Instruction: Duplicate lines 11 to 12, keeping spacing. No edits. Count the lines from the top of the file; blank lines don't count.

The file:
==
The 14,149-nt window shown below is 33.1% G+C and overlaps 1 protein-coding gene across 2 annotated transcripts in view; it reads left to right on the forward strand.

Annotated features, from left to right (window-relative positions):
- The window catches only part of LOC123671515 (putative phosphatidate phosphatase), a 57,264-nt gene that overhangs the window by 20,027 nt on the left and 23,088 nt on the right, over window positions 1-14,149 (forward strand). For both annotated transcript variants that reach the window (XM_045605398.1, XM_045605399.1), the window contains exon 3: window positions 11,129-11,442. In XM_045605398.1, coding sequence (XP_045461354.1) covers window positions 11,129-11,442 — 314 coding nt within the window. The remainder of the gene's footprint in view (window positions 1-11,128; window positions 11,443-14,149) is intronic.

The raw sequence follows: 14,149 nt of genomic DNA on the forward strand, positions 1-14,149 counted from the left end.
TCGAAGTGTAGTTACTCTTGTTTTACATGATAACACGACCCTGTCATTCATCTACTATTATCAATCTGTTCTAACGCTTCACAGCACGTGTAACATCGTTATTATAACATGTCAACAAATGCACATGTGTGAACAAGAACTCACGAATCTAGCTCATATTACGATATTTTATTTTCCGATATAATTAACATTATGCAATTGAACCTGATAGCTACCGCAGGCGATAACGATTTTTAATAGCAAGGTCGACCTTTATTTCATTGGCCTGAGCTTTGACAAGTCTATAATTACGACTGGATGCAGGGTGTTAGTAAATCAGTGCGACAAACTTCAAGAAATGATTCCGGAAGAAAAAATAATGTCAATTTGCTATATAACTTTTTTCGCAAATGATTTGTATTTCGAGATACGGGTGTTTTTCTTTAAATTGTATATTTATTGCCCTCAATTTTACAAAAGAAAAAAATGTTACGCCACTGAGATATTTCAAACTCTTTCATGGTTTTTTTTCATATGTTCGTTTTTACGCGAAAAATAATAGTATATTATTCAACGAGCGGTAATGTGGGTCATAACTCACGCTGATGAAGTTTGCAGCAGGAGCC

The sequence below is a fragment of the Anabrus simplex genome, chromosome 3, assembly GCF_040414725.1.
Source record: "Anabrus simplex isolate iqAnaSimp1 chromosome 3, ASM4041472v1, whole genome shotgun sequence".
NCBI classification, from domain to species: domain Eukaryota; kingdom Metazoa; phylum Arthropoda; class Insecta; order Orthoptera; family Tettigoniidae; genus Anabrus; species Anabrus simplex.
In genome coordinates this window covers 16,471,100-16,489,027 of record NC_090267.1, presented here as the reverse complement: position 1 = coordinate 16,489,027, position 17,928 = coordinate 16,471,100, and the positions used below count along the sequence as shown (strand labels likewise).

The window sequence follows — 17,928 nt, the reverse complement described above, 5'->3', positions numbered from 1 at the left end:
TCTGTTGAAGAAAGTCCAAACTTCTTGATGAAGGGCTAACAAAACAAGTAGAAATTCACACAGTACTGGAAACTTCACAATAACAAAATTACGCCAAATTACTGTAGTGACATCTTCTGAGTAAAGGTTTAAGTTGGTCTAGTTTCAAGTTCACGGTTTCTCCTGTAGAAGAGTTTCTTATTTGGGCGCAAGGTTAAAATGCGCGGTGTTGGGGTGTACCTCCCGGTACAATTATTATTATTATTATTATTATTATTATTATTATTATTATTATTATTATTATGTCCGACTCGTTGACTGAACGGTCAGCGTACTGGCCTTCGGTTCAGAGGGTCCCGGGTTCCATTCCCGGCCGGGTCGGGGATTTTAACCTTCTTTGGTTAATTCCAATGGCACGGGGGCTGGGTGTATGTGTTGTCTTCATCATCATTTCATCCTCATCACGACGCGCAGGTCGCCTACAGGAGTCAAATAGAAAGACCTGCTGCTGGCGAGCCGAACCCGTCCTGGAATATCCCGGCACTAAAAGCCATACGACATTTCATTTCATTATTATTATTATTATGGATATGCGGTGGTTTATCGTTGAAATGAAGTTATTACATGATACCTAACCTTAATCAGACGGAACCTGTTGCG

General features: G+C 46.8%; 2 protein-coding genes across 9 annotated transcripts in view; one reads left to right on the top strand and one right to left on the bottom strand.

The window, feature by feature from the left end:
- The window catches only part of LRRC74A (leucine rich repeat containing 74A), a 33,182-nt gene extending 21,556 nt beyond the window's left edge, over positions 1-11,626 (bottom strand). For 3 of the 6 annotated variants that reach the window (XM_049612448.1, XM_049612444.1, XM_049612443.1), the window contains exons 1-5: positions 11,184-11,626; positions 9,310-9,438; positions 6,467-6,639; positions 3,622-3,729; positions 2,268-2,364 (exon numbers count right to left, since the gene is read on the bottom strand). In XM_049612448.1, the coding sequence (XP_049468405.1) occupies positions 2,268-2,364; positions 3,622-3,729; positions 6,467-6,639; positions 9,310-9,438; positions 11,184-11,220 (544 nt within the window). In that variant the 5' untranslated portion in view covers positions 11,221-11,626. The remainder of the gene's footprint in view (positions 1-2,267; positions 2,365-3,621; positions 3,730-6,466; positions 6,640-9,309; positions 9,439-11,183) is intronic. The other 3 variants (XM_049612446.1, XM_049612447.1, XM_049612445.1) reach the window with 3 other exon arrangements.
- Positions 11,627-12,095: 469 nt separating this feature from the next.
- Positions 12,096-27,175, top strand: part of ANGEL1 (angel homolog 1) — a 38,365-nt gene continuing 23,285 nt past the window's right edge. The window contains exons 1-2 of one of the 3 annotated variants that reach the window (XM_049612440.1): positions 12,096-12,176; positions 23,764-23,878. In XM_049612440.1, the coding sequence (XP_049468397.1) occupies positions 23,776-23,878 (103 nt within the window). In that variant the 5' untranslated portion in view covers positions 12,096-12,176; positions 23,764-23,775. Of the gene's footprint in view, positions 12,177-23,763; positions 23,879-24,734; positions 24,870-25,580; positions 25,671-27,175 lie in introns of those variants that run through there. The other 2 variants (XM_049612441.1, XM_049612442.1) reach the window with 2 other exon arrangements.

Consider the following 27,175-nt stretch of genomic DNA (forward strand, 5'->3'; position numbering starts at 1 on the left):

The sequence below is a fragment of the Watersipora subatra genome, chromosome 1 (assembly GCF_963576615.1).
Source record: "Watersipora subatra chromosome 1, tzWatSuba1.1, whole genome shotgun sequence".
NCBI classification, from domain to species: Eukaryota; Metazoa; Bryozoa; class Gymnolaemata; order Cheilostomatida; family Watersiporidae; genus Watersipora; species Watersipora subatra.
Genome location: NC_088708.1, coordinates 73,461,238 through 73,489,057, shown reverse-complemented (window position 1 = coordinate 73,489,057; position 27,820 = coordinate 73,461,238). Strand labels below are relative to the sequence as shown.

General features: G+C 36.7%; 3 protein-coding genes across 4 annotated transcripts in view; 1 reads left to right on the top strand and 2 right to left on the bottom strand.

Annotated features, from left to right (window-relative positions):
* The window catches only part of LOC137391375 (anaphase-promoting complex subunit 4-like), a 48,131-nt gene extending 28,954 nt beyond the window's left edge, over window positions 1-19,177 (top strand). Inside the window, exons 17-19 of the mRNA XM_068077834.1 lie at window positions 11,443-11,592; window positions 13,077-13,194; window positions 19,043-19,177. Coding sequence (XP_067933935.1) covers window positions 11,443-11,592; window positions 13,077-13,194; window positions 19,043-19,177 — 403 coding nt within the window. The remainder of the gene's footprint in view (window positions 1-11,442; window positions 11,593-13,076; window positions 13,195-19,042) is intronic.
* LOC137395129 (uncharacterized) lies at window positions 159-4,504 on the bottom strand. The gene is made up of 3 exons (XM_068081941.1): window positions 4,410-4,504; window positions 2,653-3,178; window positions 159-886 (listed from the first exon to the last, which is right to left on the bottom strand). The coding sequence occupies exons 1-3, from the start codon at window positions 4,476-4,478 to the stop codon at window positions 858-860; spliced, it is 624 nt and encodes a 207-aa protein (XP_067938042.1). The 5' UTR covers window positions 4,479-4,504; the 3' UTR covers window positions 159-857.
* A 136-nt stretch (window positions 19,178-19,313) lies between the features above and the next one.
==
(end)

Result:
TCTGTTGAAGAAAGTCCAAACTTCTTGATGAAGGGCTAACAAAACAAGTAGAAATTCACACAGTACTGGAAACTTCACAATAACAAAATTACGCCAAATTACTGTAGTGACATCTTCTGAGTAAAGGTTTAAGTTGGTCTAGTTTCAAGTTCACGGTTTCTCCTGTAGAAGAGTTTCTTATTTGGGCGCAAGGTTAAAATGCGCGGTGTTGGGGTGTACCTCCCGGTACAATTATTATTATTATTATTATTATTATTATTATTATTATTATTATTATTATTATGTCCGACTCGTTGACTGAACGGTCAGCGTACTGGCCTTCGGTTCAGAGGGTCCCGGGTTCCATTCCCGGCCGGGTCGGGGATTTTAACCTTCTTTGGTTAATTCCAATGGCACGGGGGCTGGGTGTATGTGTTGTCTTCATCATCATTTCATCCTCATCACGACGCGCAGGTCGCCTACAGGAGTCAAATAGAAAGACCTGCTGCTGGCGAGCCGAACCCGTCCTGGAATATCCCGGCACTAAAAGCCATACGACATTTCATTTCATTATTATTATTATTATGGATATGCGGTGGTTTATCGTTGAAATGAAGTTATTACATGATACCTAACCTTAATCAGACGGAACCTGTTGCG

General features: G+C 46.8%; 2 protein-coding genes across 9 annotated transcripts in view; one reads left to right on the top strand and one right to left on the bottom strand.